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Minnesota Judge Orders Snow to Stop, and It Worked

By George Khoury, Esq. | Last updated on

While the order itself may look authentic, one Minnesota state court judge is bound to have news station anchors and weather-reporters chuckling for years to come with his recent Order to Enjoin "Minnesota Meteorologists, Old Man Winter, and Mr. Snow" from dumping anymore snow on the state and county he presides over.

The order itself lays out a rather cute, but cursory, analysis of why an injunction against any more snow is warranted. Curiously, when considering what fictional law firm to credit for the filing of the emergency petition, the judge named Sue, Grabit, and Run. Notably, it looks like there were no snow storms in the days after the order, though there has been a bit of rain, and more rain is expected.

Hilarious Highlights

In addition to the above silliness, Judge Kevin Burke ORDERED that "The defendants are enjoined from permitting any more snowfall this winter in the "Restricted Geographic Regions" of Minnesota; and especially Hennepin County." The judge continues on to explain "This does not prohibit defendants from continuing their exploits in Wisconsin, Iowa, South Dakota, and North Dakota."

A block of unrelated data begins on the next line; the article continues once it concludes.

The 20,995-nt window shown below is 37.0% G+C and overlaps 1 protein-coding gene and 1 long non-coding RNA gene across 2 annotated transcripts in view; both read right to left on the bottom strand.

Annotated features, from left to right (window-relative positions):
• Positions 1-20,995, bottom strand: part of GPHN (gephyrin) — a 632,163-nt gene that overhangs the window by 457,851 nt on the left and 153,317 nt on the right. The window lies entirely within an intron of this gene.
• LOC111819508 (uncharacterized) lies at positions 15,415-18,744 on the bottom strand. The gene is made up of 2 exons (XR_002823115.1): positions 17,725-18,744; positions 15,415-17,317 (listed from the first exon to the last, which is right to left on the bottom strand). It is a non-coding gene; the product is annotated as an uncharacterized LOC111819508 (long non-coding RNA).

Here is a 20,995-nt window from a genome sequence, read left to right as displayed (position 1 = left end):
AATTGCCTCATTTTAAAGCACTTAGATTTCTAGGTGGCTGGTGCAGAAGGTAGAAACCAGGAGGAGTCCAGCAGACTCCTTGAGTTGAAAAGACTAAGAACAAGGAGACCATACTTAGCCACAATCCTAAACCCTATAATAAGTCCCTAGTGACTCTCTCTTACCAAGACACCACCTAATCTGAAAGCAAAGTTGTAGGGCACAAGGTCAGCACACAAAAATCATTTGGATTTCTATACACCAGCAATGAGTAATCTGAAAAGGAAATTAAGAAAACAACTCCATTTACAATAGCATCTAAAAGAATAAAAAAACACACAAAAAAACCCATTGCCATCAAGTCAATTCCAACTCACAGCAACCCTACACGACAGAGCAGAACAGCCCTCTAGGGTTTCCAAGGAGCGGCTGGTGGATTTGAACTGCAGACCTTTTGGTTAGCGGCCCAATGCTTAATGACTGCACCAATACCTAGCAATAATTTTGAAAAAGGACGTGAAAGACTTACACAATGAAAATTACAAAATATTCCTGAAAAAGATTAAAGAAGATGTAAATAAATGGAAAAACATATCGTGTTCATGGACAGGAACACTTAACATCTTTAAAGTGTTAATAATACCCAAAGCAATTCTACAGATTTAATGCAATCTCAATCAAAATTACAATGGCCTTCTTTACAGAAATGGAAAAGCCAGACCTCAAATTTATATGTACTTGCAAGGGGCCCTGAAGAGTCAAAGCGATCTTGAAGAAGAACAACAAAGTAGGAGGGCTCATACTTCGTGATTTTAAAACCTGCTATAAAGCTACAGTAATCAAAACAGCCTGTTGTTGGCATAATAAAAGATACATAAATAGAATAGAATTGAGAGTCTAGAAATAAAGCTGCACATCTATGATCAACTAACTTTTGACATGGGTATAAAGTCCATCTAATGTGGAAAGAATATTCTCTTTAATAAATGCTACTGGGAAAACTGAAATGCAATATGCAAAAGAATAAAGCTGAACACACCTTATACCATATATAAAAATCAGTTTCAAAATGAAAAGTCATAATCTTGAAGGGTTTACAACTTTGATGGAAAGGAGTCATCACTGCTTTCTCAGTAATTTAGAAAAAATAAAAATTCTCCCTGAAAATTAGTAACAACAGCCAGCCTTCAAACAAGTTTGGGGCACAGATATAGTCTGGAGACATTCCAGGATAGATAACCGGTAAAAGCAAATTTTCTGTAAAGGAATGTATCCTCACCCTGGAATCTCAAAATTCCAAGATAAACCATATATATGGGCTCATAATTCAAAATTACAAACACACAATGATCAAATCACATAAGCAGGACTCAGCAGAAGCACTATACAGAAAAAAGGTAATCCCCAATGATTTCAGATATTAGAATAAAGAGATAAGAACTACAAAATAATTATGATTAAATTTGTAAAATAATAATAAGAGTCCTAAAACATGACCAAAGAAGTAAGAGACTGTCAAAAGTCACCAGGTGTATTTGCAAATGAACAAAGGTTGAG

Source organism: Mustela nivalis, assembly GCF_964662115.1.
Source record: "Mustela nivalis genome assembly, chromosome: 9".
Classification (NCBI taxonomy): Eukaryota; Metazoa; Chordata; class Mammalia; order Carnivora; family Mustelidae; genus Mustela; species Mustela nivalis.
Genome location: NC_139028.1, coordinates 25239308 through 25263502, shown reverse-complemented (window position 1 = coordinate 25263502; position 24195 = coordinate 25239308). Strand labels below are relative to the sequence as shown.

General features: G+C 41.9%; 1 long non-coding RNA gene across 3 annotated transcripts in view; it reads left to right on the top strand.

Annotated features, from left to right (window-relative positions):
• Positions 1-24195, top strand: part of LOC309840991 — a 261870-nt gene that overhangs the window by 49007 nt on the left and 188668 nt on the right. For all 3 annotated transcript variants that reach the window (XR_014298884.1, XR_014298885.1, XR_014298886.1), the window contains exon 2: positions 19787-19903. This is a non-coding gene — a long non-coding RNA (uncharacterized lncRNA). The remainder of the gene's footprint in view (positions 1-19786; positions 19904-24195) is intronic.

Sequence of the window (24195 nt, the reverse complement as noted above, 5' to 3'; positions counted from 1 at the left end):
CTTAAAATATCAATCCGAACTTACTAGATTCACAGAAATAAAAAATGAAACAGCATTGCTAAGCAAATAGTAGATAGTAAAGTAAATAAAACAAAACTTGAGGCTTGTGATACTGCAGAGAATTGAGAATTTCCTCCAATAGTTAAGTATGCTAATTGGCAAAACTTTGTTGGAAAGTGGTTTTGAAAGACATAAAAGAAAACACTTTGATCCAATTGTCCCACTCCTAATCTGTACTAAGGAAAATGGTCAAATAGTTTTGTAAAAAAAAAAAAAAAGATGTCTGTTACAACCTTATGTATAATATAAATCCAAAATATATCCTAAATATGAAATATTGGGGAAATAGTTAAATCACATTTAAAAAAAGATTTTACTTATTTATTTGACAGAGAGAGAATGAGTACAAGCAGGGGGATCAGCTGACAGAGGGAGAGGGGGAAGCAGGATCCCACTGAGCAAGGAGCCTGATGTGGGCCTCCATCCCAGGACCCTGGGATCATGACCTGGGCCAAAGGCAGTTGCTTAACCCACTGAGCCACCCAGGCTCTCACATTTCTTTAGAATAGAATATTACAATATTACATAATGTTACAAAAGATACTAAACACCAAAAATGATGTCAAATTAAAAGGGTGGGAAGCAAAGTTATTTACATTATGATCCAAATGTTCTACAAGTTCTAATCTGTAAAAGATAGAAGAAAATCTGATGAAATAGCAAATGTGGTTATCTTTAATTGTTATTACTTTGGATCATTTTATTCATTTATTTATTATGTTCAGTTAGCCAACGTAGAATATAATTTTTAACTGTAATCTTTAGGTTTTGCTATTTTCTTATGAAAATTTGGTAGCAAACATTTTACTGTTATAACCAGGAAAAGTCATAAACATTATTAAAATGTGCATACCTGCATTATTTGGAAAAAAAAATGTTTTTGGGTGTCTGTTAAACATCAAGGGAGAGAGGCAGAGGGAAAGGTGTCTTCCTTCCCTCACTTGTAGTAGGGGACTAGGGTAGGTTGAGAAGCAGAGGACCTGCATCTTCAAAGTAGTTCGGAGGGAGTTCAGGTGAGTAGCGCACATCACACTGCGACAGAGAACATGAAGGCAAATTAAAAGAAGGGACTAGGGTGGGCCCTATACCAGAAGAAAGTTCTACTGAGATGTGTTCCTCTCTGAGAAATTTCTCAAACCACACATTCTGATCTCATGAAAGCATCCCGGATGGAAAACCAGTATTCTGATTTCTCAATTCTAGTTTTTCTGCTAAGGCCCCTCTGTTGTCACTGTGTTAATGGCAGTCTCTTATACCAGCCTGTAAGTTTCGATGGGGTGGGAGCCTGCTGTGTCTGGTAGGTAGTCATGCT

The judge further includes a pretty funny moment of self reflection: "This order tests the limits of judicial authority." And to his credit, this is true on several levels, particularly as he followed it with a pretty telling statement about the order: "But it is not a reflexive or petulant act by a frustrated judge."

Basically, the judge thinks it's wrong for Minnesota to get any more snow this year, and his court order lays out why, using the Dahlberg factors. In short, he explains that enough is enough, this year, that Minnesotans understand there's going to be a winter, but that this year's been a tough one, and maybe it's time to stop.

It concludes by explaining a likely conspiracy between the Minnesota Meteorologists and Old Man Winter and Mr. Snow to "increase television and radio ratings." And, perhaps most stunningly, asks the easily answerable rhetorical question: "Who ... would watch the weather in Hawaii where it is always nice?"

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